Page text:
Building a Competent Board
"A good board is a victory, not a gift," said Cyril O'Houle, a governance guru, a few years ago. His memorable words tell us that it is hard work to put together a good board but at the end you can and should celebrate the achievement. Your organization will benefit when the right people are on the bus -- or rather sitting at the board room table.
A board is a team where the sum of the parts truly shapes the entity. The board makes decisions as a group. Individual board members actually have very few rights, mainly obligations to bring their independent opinions into the discussion. So, it matters how you compose your board; what qualities, expertise, experiences, and perceptions your board members bring together.
When filling vacancies (actually also when forming your first board), it is extremely helpful to first define what you need. When you know what you are searching for, it is easier to find it. Start by creating a board matrix that lists the intellectual and other contributions your present board members are providing. This exercise helps you find the gaps. Those gaps define the missing ingredients on your board.
Let's look at some of these key ingredients. See how your board members contribute to the following elements of an effective board. Make sure these elements are part of your search criteria.
Passion. Without genuine interest in the mission of your organization, a board member has difficulties connecting to the basic purpose of your existence. A board member is not a "direct service volunteer" who gets fulfillment from the daily activities and from seeing immediate results. A board member needs to lead the organization at the strategic level where results sometimes take months or even years to manifest themselves. If that connection is missing, it is also more difficult to find commitment, the following element.
Commitment. To serve on a board requires time and desire to participate actively in the board's work. If your board member candidate cannot make this commitment outright -- after you have clearly explained the expectations -- you would simply be adding a name to your board roster without additional benefits. Board service does not simply mean meeting attendance. Commitment assumes a capacity to take on additional tasks, serve and lead committees, participate in fundraising if your organization solicits funds, make a personal contribution, and above all, actively participate in deliberations and providing wisdom to the board room discussions.
Financial literacy. Probably the toughest requirement for a full-fledged board member is familiarity with nonprofit finances. The expectation is not for every member to be a financial wizard but basic knowledge is a must as the board has a fiduciary duty to ensure the financial health of the organization. Without ability to assess budgets and read financial statements with a critical eye, a board member easily becomes a follower who approves financial documents without actually understanding what they represent. A red flag if there ever was one!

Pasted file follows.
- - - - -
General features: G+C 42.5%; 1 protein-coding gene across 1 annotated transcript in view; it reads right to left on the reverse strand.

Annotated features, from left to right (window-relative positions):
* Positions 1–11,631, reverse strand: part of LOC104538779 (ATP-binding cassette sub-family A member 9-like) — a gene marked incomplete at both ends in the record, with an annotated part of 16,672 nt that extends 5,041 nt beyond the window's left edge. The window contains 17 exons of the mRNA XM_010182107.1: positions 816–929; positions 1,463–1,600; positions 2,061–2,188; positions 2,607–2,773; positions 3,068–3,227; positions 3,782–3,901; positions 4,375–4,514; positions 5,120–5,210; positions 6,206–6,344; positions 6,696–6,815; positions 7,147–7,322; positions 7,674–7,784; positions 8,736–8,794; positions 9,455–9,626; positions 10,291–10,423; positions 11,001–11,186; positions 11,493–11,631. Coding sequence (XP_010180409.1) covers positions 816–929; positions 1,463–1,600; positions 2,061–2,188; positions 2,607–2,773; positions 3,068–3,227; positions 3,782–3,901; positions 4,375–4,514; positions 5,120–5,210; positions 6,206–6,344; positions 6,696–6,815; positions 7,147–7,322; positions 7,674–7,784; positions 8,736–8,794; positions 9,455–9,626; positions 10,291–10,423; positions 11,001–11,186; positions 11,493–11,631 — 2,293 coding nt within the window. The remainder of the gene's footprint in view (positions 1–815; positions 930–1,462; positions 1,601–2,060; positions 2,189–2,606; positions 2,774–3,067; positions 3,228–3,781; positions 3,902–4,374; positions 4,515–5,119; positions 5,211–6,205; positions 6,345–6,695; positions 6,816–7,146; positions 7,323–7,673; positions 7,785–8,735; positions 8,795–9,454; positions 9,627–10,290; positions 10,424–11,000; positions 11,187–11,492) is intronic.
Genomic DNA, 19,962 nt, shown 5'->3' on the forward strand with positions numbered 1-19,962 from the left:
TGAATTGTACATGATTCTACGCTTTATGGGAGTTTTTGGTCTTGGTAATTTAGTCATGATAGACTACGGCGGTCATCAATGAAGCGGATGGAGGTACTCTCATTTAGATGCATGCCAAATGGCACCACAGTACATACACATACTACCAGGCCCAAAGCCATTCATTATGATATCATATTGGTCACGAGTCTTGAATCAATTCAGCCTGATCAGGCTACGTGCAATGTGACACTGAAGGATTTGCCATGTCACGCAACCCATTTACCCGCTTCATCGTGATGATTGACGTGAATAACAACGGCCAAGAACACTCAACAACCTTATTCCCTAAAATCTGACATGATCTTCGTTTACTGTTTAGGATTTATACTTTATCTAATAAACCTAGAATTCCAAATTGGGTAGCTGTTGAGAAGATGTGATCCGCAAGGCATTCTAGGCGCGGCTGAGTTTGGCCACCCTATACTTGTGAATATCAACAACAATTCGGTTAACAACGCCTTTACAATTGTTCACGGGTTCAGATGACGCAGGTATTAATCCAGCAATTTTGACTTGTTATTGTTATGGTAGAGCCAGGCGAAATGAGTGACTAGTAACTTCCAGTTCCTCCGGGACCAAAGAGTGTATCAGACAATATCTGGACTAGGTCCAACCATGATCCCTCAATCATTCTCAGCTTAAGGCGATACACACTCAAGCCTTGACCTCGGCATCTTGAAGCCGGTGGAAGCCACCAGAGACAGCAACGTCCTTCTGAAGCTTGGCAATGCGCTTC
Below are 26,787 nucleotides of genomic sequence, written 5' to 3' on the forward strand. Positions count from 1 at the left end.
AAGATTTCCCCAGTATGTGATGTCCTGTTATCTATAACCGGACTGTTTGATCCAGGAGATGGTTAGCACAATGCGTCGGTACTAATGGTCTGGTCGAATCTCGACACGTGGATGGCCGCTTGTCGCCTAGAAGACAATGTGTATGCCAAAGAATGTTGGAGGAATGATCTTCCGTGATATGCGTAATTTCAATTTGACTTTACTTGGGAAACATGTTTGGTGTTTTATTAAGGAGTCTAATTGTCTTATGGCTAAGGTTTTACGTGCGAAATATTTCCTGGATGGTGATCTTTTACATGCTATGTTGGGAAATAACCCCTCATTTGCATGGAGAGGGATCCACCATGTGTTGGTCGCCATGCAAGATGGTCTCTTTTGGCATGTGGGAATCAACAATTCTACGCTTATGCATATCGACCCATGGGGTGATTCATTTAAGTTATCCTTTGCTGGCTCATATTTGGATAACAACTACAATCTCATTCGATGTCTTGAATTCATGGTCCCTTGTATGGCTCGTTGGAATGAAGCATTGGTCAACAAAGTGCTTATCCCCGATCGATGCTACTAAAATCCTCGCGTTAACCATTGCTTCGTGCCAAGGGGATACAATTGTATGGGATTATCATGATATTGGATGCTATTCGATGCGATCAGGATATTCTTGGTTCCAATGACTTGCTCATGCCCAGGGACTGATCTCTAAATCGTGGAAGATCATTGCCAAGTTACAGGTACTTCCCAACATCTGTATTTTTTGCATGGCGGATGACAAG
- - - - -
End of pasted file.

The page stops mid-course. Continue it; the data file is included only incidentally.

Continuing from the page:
Legal awareness. Nonprofits are legal entities. The board is the accountable body for the organization. Board members have legal obligations (The 3 Ds) and even potential personal liabilities vis-à-vis the nonprofit corporation. It is essential that each individual board member understands his or her legal duties and how the organization can suffer from non-compliant actions or omissions. In addition, to provide the needed wisdom to board discussions, board members should also be familiar with legal industry issues. If a board member is a lawyer by profession, his or her acumen brings legal expertise to the board room but he or she should not, at the same time, have a client-agent relationship with the organization or the board. That role belongs to legal counsel retained for the purpose.
Governance understanding. Finally, board members need to understand what governance is all about. One of the responsibilities of an effective board is to take care of itself, tend to its own well-being and education. If board member candidates have no clue about their future roles and responsibilities, the entire "system" will veer off the good path and individual board members may assume functions that may not be appropriate to them. Equally, it is fair to expect that board members are sensitive to group dynamics and manage to relate to their peers just as that: colleagues who provide a diverse point of view to board deliberations.
A lot is expected of a good board member. Few people are born board members! If we expect every candidate to possess all of the above-mentioned traits from the get-go, we probably would run out of candidates very quickly. Fortunately education and training are available abundantly. If the initial constitution of a willing candidate includes the first two attributes above, the rest -- if not yet perfected -- can be fine-tuned and increased with appropriate attention through tutoring and mentoring.
References The Board Building Cycle, Second Edition: Nine Steps to Finding, Recruiting, and Engaging Nonprofit Board Members by Berit M. Lakey. BoardSource 2007. http://www.boardsource.org/Bookstore.asp?category_id=0&Item=1074